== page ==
Ancient folklore and modern myth come together in these stories. Here are found the struggles of a medieval Japanese monk, seduced by a mischievous fairy, and a young slave who finds mystery deep within the briar patch of an antebellum plantation. Gidney offers readers a gay teen obsessed with his patron saint, Lena Horne, and, in the title story, an ailing tourist seeking escape at a distant shore but never reckons on encountering an African sea god. Rich, poetic, dark and disturbing, these are tales not soon forgotten. Sea Swallow Me and Other Stories was a finalist for the Lambda Literary Award!
Gidney's first collection of short stories remains a tour de force, blending urban fantasy, ghost stories, dark erotica, and fairy tale into a singular voice. His writing is exquisite; I'm particularly fond of the way music is woven through the stories in this collection. It's hard to write music well, and Gidney is pitch perfect throughout. The lush writing and beautiful craft reward leisurely reading; this is a collection I rationed to a story a day, not wanting it to end. – Melissa Scott
"The best of the stories in this thoughtful debut collection make full use of African and African-American characters, such as when young slave Israel Jones meets a man he's convinced is the guitar-wielding Devil in The Safety of Thorns, or when white tourist Jed encounters Olokun, the patron spirit of enslaved Africans carried across the sea, in the title story."– Publishers Weekly
"Craig Laurance Gidney has a talent for putting words together in an evocative and often disturbing way. His latest book Sea, Swallow Me and Other Stories takes the reader through a labyrinth of words in search of shadows and hauntings. ... Gidney is a master of the English language and his prose is evocative and sensual in the way that Anne Rice writes…"– Edge Boston
Lucifer came to him in drag. He was disguised as Lena Horne.
C.B. went to see The Wizwith his family. The movie was pretty cool, by his standards, even though he thought Diana Ross was a little too old to be playing Dorothy. But the sets were amazing—the recasting of the Emerald City as downtown Manhattan, the Wicked Witch's sweatshop, the trashcan monsters in the subway. The songs sometimes lasted a little too long, but they were off set by Michael Jackson's flashy spin-dancing. But it was the image of Lena Horne as Glinda the Good Witch that would follow him.
She appeared in the next to last scene in a silver dress. Her hair was captured in a net of stars, and she was surrounded by a constellation of babies, all wrapped in clouds, their adorable faces peering out like living chocolate kisses.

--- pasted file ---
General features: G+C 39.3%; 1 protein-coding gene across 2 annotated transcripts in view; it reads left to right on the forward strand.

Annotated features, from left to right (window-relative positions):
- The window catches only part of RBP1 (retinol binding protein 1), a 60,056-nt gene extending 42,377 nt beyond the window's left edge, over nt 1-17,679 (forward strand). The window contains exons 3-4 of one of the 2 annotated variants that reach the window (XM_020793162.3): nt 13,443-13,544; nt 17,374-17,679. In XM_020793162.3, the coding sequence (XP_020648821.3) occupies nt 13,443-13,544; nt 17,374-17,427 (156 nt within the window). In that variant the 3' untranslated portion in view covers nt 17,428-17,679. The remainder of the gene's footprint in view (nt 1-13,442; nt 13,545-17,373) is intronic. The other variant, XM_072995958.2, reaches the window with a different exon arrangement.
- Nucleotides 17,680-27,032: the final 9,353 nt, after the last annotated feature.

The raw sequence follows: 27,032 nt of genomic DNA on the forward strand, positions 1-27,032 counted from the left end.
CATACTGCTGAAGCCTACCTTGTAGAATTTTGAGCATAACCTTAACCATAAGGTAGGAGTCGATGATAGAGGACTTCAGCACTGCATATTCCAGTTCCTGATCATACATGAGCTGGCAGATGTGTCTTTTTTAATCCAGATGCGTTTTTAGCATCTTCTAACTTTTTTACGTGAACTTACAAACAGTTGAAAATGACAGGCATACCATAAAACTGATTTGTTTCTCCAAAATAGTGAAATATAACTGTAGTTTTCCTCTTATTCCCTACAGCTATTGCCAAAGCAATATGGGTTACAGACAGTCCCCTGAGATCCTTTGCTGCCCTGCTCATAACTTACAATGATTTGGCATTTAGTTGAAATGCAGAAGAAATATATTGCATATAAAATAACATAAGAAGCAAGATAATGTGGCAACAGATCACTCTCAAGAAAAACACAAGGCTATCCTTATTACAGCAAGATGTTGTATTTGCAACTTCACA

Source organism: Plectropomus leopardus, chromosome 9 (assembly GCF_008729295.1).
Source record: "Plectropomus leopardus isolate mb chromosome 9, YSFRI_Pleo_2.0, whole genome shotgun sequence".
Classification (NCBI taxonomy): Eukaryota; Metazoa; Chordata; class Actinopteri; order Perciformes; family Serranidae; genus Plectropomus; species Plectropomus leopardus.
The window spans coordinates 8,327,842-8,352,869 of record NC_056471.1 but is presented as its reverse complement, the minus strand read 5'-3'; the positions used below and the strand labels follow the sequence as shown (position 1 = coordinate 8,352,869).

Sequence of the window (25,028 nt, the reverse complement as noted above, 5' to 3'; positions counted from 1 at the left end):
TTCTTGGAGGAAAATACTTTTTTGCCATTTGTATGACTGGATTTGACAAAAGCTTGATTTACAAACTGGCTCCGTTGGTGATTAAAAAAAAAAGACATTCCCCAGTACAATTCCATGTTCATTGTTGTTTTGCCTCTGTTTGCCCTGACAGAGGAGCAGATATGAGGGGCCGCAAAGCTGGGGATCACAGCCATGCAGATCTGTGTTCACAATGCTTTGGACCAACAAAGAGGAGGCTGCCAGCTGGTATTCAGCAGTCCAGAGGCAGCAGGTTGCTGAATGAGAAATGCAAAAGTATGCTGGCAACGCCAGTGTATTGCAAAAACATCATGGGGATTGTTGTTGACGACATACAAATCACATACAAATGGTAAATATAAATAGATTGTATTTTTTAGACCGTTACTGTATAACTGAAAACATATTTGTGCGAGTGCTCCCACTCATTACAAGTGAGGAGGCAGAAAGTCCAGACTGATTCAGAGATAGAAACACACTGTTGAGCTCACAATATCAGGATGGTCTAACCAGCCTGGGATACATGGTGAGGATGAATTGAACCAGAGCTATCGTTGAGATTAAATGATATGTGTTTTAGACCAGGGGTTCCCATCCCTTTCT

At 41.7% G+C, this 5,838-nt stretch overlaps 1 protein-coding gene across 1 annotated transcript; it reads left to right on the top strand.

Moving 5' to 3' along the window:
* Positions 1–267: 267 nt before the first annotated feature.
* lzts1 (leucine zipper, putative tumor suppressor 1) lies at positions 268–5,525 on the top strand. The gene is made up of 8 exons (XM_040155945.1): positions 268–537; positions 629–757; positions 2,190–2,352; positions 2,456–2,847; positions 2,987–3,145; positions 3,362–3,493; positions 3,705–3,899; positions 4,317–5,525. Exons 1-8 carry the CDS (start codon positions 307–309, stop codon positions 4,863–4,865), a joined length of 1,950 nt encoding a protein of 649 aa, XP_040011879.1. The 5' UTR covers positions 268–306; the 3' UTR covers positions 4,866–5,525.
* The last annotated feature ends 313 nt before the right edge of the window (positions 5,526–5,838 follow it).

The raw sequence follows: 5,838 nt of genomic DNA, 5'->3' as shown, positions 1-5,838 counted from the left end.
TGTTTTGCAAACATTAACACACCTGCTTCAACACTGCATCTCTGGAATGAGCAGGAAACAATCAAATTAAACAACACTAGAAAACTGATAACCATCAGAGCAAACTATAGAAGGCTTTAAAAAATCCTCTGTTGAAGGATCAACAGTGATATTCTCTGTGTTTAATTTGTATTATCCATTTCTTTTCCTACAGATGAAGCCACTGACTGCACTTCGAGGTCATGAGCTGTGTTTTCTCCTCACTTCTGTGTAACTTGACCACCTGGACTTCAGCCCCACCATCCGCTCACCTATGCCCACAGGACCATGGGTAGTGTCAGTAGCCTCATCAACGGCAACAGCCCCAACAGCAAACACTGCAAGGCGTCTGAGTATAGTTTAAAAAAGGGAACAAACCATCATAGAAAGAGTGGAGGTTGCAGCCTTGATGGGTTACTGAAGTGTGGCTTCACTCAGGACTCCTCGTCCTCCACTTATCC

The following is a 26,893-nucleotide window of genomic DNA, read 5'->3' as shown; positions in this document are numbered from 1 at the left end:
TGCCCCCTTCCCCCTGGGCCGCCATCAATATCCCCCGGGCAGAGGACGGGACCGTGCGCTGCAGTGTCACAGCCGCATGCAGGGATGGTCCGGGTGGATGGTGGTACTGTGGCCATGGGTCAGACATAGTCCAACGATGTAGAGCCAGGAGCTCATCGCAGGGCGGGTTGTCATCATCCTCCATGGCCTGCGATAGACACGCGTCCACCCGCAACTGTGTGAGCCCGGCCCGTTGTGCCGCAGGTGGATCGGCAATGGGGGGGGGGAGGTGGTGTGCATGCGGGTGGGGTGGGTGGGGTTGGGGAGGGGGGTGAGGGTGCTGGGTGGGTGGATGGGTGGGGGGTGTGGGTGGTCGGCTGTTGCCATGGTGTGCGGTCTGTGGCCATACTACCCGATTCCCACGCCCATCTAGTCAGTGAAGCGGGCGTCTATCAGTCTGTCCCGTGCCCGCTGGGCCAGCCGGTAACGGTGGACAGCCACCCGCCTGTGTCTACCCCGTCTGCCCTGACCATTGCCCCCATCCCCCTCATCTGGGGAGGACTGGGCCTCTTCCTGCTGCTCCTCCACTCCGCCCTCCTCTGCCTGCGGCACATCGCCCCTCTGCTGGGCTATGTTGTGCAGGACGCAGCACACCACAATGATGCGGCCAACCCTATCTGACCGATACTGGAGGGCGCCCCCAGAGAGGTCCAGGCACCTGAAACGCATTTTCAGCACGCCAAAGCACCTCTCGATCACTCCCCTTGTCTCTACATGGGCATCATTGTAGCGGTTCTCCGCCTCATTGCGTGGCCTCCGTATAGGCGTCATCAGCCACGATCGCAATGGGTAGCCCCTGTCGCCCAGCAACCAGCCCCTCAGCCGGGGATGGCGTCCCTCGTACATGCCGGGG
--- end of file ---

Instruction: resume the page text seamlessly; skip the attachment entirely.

He fell in love. Ms. Horne was undeniably beautiful, with her creamy, golden skin, and mellow, birdlike features. Her movements during the song "Home" were passionate. They were at odds with shimmering, ethereal-blur in which she was filmed. Indeed, she could not be of this earth. In all of his life in Willow Creek, NC, C.B. had not seen anything like this before.
He was in love, all right. He researched her in libraries, finding old issues of Ebonyand Jet; he watched old movies that she'd appeared in, like Cabin in the Sky. He collected some of her records; his 8-track of "Stormy Weather" was so worn, he had to buy another copy.
But in the weeks afterwards, he began to sense that this love of his wasn't quite right. His brother and his father would tease him about his "girlfriend," who was 70 years old, and about how, when he came of an age to marry, she would be even older than that. Of how he could never have children. His brother was particularly mean: he imagined a wedding, held at Lena's hospital bed, with her in an iron lung, exhaling an "I Do" as ominous as Darth Vader's last breath. But C.B. wanted to explain that it wasn't like that at all. He couldn't quite put it into words.
Lena wasn't an object of desire, someone who he wanted to kiss or hold hands with. She was something more. She was a goddess of Beauty, an ideal. She was something beyond anything he'd ever known. She hovered above Willow Creek, an angel, looking down on its box houses that were the color of orange sherbet, lemonade, and his own robin's-egg-blue house. She wasn't someone to sleep with; she was someone to be like.